Fountain of the Three Fates

Title: Three Fates Fountain
Artist: Professor Josef Wackerle
Location: St. Stephen’s Green, Dublin
Medium: Bronze
Date: 1956

Background:
The Three Fates Fountain was a gift to the Irish from the German Federal Republic. Its purpose was to show their thanks for the help and generosity the Irish offered the German people after World War II during times of intense distress and hardship. The Irish put forth great efforts to help German refugees after World War II focusing mostly on helping German children. They did this mainly through Operation Shamrock and the “Save the German Children Society” Following World War II Dr Kathleen Murphy founded the “Save the German Children Society” with the aim of inviting traumatize German Children to Ireland to help them recover from the nightmares they witnessed during the war. However, the Irish government didn’t want to be seen as “saving German blood,” as Europe was still reeling from the extent of the Nazi horrors, so they quickly handed the program off to the Irish Red Cross. In 1946, the Irish Red Cross formally asked the Allied Control Council for 100 children to be sent to Ireland from Germany. Despite reservations the Allied Control Council approved the mission of mercy in May of 1946 and on the 27th of July the first wave of children refugees arrived in Dun Laoghaire financed by the Irish Red Cross. Within a year of the mission being approved 462 German children between ages 3 and 10 were living throughout Ireland. By 1949 most of the children had returned home to their families in Germany, with about 50 choosing to stay in Ireland with their foster families. The German government was so thankful that they commissioned Professor Josef Wackerle to design a fountain to be sent to the Irish to show their appreciation.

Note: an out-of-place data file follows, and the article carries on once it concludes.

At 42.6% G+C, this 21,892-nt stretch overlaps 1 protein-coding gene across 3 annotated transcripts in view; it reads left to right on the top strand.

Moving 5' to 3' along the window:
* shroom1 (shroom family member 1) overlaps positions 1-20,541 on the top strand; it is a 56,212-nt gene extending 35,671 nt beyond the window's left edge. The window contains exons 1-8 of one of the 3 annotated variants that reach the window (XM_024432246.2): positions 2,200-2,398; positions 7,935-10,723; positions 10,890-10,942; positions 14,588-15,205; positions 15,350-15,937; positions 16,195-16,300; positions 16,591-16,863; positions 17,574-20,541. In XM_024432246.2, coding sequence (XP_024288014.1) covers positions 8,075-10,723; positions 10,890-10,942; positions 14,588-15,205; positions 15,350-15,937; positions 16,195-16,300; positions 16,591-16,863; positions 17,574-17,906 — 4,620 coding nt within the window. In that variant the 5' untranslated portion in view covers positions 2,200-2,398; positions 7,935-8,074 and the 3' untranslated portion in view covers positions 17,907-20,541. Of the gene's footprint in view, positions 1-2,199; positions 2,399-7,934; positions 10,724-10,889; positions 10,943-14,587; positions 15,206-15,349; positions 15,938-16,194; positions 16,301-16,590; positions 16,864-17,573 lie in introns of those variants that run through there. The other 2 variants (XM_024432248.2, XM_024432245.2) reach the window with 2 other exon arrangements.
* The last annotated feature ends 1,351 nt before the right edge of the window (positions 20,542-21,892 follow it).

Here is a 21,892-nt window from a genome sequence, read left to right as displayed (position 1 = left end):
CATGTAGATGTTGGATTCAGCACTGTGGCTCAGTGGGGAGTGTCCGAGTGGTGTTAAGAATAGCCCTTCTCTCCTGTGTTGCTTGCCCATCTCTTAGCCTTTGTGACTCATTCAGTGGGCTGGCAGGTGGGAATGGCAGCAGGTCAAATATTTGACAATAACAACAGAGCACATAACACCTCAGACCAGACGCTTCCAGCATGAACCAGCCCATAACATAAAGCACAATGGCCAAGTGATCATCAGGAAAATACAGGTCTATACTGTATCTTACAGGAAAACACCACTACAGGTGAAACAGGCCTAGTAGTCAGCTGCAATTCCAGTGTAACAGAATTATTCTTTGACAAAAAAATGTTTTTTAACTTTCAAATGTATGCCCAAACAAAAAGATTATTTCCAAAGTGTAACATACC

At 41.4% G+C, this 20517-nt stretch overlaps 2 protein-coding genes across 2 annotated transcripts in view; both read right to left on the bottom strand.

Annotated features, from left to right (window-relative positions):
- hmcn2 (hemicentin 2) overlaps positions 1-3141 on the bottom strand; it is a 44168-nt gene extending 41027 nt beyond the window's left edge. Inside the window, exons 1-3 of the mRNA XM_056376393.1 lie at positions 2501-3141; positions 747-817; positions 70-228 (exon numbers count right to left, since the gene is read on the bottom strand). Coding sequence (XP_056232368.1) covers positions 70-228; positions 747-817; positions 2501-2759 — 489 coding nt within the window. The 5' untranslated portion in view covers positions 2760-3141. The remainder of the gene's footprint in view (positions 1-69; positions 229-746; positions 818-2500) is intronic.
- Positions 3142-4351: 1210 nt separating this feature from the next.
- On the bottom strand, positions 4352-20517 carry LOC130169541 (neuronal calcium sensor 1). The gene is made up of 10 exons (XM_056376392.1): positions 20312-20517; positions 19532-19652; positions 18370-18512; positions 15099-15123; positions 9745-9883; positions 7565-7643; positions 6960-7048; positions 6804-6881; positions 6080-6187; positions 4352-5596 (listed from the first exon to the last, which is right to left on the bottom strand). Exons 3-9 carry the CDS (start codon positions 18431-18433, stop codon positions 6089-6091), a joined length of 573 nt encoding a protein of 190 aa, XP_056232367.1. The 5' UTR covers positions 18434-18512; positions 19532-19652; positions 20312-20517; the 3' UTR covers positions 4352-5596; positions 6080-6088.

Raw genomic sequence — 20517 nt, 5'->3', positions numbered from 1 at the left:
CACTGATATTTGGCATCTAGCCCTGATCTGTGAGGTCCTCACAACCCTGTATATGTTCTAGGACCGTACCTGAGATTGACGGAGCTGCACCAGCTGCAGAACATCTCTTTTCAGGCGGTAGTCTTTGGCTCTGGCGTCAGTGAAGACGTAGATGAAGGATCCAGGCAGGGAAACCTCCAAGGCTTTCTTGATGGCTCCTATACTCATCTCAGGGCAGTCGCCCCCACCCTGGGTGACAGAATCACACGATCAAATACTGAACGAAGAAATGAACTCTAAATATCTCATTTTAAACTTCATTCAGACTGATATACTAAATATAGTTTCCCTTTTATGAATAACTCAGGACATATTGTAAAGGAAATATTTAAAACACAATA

The Design:

The sculpture consists of a group of three bronze figures from Norse mythology, representing the Three Fates, Urd (past), Verdandi (present) and Skuld (future). In Norse mythology these three female figures are known as norns, who rule the destiny of Gods and men. Around the fountain are three plaques. Each plaque says “This fountain, designed by the sculptor Josef Wackerle, is the gift of the people of the German Federal Republic to mark their gratitude for Ireland’s help after the war of 1939-45. The bronze group portrays the three legendary fates spinning and measuring the thread of man’s destiny.” One is in English, the second is in Gaelic, and the third is in German.

The Story:

The three fates of norns in Norse mythology are responsible for creating time and determining every living being’s fate. No matter whether a being is a god or a man the norns visit each being at birth and decide their fate. The norns live near the base of the world tree, Yggdrasil, next to a well called the Well of Fate. Every morning they come out of the cave they spend their night in, then scoop up water and mix it with the sand around the tree to create magic dough. They spread it on Yggdrasil to prevent it from become rotten and preserve the life spirit of the tree. Because the norns are sometimes to be considered higher than the gods the German government thought that this fountain depicting the three norns would be appropriate in demonstrating their thanks to the Irish.

Bibliography

http://www.publicartaroundtheworld.com/Three_Fates_Fountain.html

http://www.hmdb.org/marker.asp?marker=25306

http://home.swipnet.se/gabi/myths.htm

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